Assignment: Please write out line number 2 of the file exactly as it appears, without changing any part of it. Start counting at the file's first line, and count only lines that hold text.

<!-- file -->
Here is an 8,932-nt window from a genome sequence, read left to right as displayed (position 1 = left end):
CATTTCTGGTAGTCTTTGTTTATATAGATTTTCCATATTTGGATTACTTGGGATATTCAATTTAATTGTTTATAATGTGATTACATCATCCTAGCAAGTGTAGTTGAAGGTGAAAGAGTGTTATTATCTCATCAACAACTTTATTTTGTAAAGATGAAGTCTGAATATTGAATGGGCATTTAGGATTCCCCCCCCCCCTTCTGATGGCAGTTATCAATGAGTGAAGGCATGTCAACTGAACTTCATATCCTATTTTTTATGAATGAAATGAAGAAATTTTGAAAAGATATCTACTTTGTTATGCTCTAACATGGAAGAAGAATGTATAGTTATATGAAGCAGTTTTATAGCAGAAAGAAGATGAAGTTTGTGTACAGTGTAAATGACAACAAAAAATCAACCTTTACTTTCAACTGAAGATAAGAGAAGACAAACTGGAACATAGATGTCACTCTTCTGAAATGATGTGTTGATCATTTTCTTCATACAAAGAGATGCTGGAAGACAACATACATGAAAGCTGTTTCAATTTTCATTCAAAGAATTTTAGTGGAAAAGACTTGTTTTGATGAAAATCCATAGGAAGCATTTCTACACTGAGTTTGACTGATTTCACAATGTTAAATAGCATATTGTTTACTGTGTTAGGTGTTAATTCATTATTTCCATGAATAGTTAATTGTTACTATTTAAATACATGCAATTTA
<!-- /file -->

CATTTCTGGTAGTCTTTGTTTATATAGATTTTCCATATTTGGATTACTTGGGATATTCAATTTAATTGTTTATAATGTGATTACATCATCCTAGCAAGTGTAGTTGAAGGTGAAAGAGTGTTATTATCTCATCAACAACTTTATTTTGTAAAGATGAAGTCTGAATATTGAATGGGCATTTAGGATTCCCCCCCCCCCTTCTGATGGCAGTTATCAATGAGTGAAGGCATGTCAACTGAACTTCATATCCTATTTTTTATGAATGAAATGAAGAAATTTTGAAAAGATATCTACTTTGTTATGCTCTAACATGGAAGAAGAATGTATAGTTATATGAAGCAGTTTTATAGCAGAAAGAAGATGAAGTTTGTGTACAGTGTAAATGACAACAAAAAATCAACCTTTACTTTCAACTGAAGATAAGAGAAGACAAACTGGAACATAGATGTCACTCTTCTGAAATGATGTGTTGATCATTTTCTTCATACAAAGAGATGCTGGAAGACAACATACATGAAAGCTGTTTCAATTTTCATTCAAAGAATTTTAGTGGAAAAGACTTGTTTTGATGAAAATCCATAGGAAGCATTTCTACACTGAGTTTGACTGATTTCACAATGTTAAATAGCATATTGTTTACTGTGTTAGGTGTTAATTCATTATTTCCATGAATAGTTAATTGTTACTATTTAAATACATGCAATTTA